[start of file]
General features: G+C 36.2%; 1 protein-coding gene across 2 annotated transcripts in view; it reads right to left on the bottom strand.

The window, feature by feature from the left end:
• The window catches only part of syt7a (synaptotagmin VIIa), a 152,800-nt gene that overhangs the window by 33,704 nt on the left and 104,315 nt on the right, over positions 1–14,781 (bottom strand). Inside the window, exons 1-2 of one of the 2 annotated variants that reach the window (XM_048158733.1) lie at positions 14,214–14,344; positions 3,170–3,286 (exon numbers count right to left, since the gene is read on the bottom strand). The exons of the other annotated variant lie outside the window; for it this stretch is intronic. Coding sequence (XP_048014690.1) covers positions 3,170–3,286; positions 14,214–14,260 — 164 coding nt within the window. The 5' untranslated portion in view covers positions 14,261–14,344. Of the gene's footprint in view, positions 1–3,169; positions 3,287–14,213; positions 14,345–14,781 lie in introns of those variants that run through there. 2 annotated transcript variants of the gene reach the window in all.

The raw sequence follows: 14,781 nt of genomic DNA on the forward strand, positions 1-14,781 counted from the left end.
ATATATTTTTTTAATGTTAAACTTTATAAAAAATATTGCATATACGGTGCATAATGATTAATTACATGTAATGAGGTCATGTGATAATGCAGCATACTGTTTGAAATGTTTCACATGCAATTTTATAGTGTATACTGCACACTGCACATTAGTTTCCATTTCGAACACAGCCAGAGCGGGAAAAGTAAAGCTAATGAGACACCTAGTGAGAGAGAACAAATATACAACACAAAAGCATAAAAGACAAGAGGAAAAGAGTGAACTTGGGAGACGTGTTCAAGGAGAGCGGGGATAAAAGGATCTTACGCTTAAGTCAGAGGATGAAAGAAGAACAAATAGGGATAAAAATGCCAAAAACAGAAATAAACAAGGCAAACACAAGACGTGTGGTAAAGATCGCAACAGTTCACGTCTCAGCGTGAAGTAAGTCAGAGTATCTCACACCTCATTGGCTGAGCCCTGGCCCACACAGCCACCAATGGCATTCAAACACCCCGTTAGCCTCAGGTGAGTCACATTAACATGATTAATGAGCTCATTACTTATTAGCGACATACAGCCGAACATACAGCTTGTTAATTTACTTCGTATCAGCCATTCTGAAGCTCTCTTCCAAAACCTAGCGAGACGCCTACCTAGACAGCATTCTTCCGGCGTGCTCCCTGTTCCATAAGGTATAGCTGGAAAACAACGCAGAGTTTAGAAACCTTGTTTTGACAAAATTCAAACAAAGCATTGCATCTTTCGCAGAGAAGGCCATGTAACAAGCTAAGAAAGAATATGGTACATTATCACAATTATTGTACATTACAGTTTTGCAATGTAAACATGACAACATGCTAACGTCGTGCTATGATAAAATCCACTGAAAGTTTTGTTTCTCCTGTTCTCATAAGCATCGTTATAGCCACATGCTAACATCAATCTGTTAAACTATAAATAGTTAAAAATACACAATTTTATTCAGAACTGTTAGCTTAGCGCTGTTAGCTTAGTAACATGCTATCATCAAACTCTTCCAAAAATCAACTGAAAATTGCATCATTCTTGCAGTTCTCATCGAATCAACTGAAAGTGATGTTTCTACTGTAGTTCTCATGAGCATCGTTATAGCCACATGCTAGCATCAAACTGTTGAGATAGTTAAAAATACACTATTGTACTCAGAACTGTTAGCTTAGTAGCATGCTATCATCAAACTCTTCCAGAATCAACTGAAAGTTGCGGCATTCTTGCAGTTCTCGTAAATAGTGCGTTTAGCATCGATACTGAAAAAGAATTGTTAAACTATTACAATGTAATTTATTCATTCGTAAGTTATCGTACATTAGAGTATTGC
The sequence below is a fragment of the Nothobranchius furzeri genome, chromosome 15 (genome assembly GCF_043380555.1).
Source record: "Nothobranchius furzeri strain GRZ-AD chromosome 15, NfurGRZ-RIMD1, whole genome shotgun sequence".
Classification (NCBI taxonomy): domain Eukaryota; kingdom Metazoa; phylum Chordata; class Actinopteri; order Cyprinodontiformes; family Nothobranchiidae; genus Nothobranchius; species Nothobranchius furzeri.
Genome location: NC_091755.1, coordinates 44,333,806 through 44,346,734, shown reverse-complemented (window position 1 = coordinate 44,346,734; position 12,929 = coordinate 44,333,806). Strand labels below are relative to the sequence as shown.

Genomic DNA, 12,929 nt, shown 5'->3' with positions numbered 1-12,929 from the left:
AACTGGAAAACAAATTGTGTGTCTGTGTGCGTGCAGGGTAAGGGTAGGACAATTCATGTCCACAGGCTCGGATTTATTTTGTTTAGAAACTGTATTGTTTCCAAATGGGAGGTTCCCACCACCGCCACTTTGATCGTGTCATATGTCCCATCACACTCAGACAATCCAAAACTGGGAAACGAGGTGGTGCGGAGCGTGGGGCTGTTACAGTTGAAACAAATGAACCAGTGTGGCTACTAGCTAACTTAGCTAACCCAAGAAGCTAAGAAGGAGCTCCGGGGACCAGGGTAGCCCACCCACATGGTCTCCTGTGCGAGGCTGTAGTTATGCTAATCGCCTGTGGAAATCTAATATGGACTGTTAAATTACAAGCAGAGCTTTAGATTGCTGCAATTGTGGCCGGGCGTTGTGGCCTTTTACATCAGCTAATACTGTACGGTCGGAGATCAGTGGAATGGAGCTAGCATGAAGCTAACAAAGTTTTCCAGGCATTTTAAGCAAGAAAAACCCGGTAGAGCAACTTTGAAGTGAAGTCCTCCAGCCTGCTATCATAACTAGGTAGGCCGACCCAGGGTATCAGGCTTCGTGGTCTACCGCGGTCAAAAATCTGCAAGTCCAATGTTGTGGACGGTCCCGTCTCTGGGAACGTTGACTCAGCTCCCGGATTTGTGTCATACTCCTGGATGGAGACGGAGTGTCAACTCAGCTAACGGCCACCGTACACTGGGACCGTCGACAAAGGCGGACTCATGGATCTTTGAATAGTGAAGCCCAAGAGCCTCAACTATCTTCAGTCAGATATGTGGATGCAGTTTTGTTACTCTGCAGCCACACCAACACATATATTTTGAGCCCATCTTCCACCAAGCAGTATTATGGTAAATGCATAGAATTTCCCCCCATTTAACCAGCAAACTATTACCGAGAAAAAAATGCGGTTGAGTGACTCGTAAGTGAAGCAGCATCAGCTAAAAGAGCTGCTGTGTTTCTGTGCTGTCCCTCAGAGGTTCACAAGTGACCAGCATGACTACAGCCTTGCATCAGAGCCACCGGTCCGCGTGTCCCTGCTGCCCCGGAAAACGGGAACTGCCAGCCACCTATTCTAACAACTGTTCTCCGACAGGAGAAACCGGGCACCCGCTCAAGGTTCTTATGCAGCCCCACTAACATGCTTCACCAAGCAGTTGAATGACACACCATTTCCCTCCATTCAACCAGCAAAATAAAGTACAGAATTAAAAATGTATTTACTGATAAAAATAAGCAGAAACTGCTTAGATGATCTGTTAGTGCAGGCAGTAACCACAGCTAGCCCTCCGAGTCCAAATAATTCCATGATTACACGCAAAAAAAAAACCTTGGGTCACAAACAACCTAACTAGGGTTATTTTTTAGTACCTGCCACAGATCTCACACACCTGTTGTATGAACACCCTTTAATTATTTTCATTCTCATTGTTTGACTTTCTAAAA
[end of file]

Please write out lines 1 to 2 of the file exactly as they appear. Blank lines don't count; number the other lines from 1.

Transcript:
General features: G+C 36.2%; 1 protein-coding gene across 2 annotated transcripts in view; it reads right to left on the bottom strand.

The window, feature by feature from the left end: